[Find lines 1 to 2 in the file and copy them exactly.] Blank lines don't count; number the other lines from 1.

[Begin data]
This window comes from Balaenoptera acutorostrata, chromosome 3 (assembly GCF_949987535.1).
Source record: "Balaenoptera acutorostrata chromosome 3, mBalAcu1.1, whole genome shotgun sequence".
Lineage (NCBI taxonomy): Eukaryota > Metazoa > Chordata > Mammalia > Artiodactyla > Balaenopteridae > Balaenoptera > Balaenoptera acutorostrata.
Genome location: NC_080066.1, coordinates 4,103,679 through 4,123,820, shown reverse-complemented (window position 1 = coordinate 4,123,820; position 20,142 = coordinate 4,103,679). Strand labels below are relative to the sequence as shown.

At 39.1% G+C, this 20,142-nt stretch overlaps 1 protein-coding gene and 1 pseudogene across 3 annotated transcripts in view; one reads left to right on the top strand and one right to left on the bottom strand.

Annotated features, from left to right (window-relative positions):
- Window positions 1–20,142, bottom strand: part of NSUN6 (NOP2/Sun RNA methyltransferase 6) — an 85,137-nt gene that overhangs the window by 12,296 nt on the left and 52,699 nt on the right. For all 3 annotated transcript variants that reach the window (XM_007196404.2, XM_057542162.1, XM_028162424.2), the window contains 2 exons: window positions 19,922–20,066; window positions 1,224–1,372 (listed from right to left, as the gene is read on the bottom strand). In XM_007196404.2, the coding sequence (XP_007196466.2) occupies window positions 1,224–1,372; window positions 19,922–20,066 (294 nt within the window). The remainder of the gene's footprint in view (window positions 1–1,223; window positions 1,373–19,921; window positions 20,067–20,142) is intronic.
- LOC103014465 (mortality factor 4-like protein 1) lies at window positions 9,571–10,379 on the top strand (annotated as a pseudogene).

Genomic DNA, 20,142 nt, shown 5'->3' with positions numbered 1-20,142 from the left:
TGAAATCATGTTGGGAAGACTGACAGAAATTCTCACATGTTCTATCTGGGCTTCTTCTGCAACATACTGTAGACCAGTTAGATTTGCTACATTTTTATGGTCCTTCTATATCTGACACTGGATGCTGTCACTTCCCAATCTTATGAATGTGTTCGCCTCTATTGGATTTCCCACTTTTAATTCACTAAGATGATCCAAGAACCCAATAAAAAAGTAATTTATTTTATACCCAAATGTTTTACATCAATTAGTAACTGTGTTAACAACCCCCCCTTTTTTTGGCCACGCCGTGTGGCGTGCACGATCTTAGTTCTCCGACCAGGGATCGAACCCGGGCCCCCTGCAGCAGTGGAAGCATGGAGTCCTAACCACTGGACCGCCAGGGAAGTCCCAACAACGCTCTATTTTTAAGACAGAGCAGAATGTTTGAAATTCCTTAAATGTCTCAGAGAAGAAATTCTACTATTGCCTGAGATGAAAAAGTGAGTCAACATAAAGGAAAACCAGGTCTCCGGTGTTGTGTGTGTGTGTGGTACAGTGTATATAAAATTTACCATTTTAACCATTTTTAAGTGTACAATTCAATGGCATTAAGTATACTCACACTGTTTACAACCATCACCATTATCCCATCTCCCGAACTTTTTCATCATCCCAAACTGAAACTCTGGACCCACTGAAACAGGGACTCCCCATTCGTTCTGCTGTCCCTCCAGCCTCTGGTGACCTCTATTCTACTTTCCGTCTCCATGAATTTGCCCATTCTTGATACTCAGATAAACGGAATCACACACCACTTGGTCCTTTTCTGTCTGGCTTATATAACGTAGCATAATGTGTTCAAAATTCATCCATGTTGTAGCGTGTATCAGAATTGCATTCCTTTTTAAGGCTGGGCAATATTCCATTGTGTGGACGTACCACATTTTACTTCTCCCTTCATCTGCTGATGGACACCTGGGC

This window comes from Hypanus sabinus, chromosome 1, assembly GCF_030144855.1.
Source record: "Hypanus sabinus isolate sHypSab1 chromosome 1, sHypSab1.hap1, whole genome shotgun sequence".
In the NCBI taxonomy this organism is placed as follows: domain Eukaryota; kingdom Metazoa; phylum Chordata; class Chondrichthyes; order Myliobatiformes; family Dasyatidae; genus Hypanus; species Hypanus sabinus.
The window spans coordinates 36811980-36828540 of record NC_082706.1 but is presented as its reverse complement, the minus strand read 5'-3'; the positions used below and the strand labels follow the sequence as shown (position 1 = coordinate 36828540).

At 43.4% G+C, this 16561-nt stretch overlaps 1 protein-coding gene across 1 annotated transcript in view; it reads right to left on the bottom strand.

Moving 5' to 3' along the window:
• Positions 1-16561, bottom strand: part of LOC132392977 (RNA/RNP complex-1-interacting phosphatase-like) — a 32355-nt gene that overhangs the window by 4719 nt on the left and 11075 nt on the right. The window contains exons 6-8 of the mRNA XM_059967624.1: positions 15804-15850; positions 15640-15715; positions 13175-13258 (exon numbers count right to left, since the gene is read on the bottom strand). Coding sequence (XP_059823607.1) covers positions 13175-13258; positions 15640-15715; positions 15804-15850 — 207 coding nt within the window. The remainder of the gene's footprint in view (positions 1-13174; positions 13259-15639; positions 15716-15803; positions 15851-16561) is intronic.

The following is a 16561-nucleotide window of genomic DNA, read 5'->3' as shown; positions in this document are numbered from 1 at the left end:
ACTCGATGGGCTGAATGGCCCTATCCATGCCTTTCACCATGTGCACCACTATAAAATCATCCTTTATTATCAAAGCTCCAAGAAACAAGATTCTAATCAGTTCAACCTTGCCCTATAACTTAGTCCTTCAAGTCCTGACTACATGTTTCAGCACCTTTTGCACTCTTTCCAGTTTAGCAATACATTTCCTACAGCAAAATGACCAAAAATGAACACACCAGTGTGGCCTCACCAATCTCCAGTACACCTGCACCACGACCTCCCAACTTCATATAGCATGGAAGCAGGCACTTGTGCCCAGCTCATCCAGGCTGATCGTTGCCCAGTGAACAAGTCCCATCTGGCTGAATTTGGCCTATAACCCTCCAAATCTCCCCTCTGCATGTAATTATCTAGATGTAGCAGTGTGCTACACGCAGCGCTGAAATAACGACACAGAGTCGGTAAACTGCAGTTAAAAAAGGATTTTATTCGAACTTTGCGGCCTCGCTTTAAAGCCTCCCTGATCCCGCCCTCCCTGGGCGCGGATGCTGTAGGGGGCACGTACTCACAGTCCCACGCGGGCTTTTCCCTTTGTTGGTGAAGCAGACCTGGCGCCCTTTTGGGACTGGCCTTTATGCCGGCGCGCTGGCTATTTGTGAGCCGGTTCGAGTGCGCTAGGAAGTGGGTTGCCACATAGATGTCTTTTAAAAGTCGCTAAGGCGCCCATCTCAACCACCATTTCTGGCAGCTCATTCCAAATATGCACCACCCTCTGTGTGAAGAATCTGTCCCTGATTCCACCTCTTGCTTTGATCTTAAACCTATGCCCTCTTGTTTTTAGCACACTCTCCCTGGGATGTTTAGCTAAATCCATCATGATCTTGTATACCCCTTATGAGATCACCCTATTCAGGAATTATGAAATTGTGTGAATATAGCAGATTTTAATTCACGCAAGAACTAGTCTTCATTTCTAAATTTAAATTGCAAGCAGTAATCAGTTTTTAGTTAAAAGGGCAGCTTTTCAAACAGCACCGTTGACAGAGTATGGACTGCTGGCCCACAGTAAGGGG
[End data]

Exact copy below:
This window comes from Balaenoptera acutorostrata, chromosome 3 (assembly GCF_949987535.1).
Source record: "Balaenoptera acutorostrata chromosome 3, mBalAcu1.1, whole genome shotgun sequence".